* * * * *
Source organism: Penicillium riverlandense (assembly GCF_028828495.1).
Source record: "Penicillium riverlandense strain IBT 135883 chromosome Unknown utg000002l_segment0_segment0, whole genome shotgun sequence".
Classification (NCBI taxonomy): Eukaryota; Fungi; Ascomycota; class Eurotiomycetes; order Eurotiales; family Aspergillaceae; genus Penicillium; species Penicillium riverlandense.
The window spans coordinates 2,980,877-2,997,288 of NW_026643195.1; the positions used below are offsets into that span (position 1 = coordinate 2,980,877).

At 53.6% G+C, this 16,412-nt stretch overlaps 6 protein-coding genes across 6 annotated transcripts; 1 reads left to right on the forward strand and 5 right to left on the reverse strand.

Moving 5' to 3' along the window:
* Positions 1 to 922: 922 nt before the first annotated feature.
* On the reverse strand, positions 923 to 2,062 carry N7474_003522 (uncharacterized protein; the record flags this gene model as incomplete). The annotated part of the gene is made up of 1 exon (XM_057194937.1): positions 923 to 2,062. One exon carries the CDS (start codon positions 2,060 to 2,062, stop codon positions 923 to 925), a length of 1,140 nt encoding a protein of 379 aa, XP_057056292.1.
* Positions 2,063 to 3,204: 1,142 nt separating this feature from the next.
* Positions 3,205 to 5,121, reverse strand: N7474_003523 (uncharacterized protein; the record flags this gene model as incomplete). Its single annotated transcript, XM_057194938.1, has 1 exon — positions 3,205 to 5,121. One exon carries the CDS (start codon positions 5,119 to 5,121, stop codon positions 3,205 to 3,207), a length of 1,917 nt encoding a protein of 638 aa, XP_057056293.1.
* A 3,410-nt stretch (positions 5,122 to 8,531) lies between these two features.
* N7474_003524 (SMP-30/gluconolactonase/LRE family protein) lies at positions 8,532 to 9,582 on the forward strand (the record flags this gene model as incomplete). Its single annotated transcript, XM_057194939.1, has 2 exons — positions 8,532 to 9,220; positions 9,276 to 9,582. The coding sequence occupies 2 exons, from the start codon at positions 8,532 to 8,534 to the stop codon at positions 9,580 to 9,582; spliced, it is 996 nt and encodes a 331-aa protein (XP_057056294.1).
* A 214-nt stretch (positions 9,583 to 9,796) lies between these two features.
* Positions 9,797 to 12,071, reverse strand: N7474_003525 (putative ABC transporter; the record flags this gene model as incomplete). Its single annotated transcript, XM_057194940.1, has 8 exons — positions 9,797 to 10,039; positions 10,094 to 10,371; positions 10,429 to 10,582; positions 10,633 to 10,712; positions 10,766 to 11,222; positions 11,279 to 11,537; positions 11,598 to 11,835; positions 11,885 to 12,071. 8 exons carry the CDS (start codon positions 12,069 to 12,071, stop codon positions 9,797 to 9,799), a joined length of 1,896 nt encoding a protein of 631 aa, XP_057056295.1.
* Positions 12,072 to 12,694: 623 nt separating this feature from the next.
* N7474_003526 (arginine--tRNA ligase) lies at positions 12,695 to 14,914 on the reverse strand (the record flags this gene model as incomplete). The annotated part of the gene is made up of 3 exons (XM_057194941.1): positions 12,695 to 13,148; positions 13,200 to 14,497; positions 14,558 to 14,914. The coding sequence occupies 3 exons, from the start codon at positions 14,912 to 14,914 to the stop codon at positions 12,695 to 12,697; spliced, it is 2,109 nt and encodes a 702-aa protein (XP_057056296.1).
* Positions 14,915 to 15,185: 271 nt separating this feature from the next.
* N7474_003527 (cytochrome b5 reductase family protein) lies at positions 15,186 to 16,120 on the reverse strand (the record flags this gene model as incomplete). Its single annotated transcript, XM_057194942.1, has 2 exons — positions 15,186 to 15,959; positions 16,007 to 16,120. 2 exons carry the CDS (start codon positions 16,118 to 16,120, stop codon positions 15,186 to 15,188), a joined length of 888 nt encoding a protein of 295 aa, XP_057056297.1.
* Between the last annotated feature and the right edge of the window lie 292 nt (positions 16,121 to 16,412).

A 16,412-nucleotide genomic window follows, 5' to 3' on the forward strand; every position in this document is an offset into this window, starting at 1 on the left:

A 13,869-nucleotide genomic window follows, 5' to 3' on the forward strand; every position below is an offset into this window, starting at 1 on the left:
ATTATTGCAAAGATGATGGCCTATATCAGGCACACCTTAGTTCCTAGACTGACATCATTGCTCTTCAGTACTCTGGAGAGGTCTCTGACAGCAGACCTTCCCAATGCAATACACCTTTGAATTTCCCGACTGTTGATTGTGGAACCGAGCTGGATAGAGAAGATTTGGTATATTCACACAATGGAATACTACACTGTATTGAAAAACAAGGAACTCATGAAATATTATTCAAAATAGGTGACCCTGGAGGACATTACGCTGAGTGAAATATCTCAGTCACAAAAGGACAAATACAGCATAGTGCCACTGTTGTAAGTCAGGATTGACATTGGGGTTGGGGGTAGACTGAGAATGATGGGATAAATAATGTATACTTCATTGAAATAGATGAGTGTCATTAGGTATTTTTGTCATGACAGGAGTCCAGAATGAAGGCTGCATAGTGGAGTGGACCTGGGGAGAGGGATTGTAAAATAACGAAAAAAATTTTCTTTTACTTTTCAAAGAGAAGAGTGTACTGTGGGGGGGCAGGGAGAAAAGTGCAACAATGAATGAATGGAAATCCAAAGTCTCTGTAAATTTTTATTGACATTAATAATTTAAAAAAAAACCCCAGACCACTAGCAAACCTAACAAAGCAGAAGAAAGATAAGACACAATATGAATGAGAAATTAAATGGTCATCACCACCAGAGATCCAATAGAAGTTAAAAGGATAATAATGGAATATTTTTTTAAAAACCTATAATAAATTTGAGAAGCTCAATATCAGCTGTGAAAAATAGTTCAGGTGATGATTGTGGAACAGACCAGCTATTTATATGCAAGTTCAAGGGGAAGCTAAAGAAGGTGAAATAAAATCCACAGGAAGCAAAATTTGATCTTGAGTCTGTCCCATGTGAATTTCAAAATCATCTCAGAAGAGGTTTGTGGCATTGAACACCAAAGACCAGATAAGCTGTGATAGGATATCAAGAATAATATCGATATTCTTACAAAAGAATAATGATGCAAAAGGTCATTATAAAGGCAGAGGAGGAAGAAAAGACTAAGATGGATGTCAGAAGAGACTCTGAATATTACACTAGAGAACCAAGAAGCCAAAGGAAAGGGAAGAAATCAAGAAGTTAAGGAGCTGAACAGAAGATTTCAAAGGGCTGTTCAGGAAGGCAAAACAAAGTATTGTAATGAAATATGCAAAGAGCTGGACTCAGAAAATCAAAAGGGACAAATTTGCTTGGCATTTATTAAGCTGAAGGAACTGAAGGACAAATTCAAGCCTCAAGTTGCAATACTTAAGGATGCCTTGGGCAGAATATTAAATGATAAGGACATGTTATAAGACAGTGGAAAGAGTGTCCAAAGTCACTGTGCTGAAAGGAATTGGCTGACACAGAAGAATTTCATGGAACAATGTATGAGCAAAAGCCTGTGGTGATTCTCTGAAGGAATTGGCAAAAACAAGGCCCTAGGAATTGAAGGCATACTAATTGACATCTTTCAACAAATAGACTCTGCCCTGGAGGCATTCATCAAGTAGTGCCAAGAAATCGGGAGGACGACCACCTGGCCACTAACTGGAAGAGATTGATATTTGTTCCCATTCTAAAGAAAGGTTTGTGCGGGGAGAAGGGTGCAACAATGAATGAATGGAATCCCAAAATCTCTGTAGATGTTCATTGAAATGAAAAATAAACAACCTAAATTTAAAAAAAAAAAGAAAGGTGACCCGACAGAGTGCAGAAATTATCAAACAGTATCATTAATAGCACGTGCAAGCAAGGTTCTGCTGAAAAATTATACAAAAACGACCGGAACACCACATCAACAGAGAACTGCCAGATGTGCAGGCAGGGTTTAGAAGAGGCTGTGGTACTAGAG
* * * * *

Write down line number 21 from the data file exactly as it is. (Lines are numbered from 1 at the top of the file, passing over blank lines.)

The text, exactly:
A 13,869-nucleotide genomic window follows, 5' to 3' on the forward strand; every position below is an offset into this window, starting at 1 on the left: